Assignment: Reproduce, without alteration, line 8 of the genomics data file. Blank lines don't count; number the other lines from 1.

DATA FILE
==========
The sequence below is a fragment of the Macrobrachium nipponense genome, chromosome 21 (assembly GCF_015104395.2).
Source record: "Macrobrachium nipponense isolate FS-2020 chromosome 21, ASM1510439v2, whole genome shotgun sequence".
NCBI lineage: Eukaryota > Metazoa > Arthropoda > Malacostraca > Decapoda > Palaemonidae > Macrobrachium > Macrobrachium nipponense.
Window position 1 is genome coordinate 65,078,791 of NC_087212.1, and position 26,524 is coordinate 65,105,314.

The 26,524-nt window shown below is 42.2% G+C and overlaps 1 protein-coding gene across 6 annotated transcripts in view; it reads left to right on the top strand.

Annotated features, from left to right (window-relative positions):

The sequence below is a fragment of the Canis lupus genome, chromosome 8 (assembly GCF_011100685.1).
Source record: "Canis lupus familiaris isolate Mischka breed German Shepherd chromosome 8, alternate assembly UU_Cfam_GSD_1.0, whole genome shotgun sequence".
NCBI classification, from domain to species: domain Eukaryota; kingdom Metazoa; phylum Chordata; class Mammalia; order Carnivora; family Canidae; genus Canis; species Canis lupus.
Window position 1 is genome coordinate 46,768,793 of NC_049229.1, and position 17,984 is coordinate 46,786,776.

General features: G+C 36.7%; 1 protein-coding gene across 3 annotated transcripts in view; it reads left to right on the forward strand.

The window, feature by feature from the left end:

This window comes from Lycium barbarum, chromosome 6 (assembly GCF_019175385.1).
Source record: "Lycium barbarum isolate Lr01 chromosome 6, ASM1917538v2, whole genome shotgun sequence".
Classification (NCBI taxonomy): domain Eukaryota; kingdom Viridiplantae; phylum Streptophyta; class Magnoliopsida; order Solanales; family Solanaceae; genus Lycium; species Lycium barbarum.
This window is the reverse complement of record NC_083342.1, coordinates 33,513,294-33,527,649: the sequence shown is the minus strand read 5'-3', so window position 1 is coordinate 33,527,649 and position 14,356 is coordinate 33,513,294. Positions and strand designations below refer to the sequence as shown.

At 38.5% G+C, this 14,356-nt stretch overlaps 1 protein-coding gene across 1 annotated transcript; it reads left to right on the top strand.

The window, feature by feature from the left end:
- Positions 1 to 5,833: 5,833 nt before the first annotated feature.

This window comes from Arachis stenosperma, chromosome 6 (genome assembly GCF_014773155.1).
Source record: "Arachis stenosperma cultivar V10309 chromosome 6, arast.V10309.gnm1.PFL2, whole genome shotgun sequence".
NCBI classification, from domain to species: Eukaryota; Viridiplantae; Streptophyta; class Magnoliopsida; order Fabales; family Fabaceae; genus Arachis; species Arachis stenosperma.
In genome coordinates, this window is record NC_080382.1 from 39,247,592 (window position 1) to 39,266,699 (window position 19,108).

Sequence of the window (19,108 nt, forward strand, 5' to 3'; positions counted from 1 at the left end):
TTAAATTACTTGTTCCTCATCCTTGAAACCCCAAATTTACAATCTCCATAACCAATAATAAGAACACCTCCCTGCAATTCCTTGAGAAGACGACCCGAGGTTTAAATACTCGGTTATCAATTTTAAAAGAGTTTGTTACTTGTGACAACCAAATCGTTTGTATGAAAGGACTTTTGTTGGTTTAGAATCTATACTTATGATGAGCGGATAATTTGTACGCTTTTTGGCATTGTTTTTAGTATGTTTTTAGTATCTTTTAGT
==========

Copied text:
Source record: "Canis lupus familiaris isolate Mischka breed German Shepherd chromosome 8, alternate assembly UU_Cfam_GSD_1.0, whole genome shotgun sequence".